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Nanotechnology Spotlight

Behind the buzz and beyond the hype:
Our Nanowerk-exclusive feature articles

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Showing Spotlights 1505 - 1512 of 1663 in category All (newest first):

 

Carbon nanotube forests as non-stick workbenches

The ubiquitous static friction (stiction) and adhesion forces comprise a major obstacle in the manipulation of matter at the nanoscale. In order to realize the potential of nanotubes and nanowires as components in electronic devices or other microsystems, methods for reliable pick-and-place assembly must be established. A major obstacle here is the delicate balance required between the adhesion forces acting between the object to be manipulated, and the surface and the manipulation tool, respectively. A group od Danish and UK researchers found that self-assembled organic nanofibers, which are otherwise totally impossible to remove from any normal surface, can be lifted straight off from a nanotube forest. It means that the notorious stickiness of even the most soft and fragile materials, which immobilizes them and prevent handling, is a problem that now can be solved.

Posted: Sep 26th, 2006

Stealth nanoparticles for long term in vivo drug treatment

Phagocytosis is a cellular phenomena that describes the process in which phagocytes (specialized cells such as macrophages) destroy viruses and foreign particles in blood. Phagocytes are an important part of the immune system. Unfortunately, phagocytes are also a major limitation for the intravenous delivery of polymeric nanoparticles. The use of such nanoparticles to deliver therapeutic agents is currently being studied as a promising method by which drugs can be effectively targeted to specific cells in the body, such as cancerous cells. Researchers at Penn State are trying to trick the body's immune system, and increase the circulation time of nano drug carriers in the blood, with stealth drug nanoparticles that could be fabricated by self-assembling a shell on the surface of a solid drug core. This research could lead to the possibility of long term drug treatment in vivo.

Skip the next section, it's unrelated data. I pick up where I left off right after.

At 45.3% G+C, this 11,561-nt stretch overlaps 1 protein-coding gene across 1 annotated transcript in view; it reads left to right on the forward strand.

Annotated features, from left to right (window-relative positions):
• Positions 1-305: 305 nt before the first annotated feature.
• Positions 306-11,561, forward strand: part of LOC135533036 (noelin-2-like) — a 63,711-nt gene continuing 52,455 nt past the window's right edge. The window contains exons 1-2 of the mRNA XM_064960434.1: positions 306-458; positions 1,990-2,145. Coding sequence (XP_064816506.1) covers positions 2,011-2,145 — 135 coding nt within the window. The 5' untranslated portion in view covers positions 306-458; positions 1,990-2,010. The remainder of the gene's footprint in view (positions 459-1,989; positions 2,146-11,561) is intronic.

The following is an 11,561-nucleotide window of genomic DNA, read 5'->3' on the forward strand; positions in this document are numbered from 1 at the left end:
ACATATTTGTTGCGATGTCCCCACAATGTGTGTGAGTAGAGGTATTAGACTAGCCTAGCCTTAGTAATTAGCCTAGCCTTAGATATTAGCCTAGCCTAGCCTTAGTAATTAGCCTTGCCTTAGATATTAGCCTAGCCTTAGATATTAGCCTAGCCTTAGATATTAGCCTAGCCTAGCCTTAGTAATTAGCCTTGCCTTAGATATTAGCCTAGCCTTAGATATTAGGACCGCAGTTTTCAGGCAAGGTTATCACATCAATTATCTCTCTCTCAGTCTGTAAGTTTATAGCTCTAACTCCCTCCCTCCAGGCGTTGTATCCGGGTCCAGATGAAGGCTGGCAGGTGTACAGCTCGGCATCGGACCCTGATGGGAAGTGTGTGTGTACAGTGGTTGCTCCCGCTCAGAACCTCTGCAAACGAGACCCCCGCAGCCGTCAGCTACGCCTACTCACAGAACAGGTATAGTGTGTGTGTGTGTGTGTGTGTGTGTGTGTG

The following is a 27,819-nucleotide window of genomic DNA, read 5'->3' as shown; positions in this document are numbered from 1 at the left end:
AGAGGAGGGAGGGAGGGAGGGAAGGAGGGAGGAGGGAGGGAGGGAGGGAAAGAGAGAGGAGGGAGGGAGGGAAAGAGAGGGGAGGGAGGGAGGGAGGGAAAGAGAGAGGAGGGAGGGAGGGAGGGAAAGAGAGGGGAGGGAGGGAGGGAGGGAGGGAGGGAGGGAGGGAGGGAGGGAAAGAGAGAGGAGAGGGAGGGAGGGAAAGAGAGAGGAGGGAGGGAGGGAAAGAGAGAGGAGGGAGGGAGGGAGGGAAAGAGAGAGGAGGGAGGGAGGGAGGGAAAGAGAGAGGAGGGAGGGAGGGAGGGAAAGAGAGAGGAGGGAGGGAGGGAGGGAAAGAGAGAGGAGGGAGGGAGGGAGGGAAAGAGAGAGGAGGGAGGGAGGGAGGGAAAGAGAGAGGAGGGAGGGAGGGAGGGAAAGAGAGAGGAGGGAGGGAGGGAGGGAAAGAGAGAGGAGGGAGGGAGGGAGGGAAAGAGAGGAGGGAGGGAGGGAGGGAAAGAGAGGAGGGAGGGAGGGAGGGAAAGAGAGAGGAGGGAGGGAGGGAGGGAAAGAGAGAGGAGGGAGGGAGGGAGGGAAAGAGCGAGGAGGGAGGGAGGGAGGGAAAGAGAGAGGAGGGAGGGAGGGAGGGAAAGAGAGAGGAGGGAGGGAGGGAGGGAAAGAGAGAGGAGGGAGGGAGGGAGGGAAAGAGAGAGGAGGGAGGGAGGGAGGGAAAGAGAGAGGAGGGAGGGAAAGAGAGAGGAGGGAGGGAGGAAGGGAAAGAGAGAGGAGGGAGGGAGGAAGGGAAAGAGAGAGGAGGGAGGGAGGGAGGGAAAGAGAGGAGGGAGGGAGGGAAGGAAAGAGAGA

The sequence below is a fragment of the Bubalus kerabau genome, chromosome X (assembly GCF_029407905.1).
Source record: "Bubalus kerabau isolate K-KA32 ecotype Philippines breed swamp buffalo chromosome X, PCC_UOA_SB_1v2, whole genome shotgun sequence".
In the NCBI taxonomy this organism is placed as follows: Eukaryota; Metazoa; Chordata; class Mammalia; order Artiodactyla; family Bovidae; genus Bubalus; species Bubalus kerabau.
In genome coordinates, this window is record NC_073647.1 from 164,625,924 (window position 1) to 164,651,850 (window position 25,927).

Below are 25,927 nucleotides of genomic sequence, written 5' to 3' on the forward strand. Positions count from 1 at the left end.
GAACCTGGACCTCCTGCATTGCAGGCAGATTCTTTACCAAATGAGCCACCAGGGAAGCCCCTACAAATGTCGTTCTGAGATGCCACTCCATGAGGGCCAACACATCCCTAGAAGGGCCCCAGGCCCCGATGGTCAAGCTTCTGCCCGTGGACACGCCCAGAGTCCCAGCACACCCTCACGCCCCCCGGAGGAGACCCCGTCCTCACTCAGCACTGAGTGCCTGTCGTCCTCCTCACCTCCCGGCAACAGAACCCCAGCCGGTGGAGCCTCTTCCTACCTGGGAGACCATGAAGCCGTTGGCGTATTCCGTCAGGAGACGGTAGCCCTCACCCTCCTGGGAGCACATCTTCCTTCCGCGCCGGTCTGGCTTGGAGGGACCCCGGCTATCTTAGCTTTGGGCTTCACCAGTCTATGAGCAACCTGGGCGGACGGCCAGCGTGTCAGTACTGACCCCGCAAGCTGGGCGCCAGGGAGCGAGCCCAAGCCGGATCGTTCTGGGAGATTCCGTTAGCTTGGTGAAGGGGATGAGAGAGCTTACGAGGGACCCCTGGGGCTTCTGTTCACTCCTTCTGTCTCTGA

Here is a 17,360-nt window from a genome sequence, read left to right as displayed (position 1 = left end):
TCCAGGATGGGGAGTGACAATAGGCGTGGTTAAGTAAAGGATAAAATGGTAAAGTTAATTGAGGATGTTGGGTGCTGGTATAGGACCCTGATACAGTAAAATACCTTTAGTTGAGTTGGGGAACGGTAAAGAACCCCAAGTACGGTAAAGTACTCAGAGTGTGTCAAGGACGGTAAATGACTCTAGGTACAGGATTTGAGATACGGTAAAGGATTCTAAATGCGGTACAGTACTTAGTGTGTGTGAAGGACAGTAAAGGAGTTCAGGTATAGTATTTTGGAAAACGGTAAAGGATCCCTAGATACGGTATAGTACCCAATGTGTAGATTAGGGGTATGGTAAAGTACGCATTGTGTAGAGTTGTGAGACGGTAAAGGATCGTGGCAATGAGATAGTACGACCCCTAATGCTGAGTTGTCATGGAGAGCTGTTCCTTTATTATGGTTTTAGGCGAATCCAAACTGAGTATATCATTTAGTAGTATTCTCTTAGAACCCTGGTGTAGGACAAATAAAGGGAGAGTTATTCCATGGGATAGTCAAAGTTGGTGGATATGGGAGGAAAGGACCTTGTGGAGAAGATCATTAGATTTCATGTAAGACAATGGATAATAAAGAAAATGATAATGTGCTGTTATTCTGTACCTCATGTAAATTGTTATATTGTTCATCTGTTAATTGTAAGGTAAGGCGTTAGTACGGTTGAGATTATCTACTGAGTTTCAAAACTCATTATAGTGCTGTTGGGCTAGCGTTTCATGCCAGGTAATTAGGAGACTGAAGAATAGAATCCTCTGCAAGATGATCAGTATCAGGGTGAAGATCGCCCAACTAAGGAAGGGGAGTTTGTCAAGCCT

Posted: Sep 25th, 2006

Pros and cons of biodegradable nanoparticle drug delivery systems to the lung

Particulate nanocarriers have been praised for their advantageous drug delivery properties in the lung, such as avoidance of macrophage clearance mechanisms and long residence times. However, instilled non-biodegradable polystyrene nanospheres with small diameters and thus large surface areas have been shown to induce pulmonary inflammation. New evidence suggests that biodegradable polymeric nanoparticles designed for pulmonary drug delivery may not induce the same inflammatory response as non-biodegradable polystyrene particles of comparable size.

Posted: Sep 22nd, 2006

Butterflies provide clues for replacing color pigments with photonic nanocrystals

Photonic crystals are attractive optical materials for controlling and manipulating the flow of light. They can be engineered to produce a variety of optical filtering functions. The growing efforts of physicists and materials scientists to fabricate photonic (nano)crystals were motivated mainly by the potential application of these materials in optical computing, the manufacturing of more efficient lasers, and other exciting new phenomena, like those arising from the application of disturbances such as shock waves. The manufacturing of large-area photonic crystals operating in the visible spectrum is still a challenging and expensive task, given present-day laboratory techniques. However, as with so many other materials, nature has already found a solution. Because they are ready made, common in nature, and because they show a very high complexity, biological photonic-crystal structures will be an essential tool for building a useful knowledge of inhomogeneous optical media.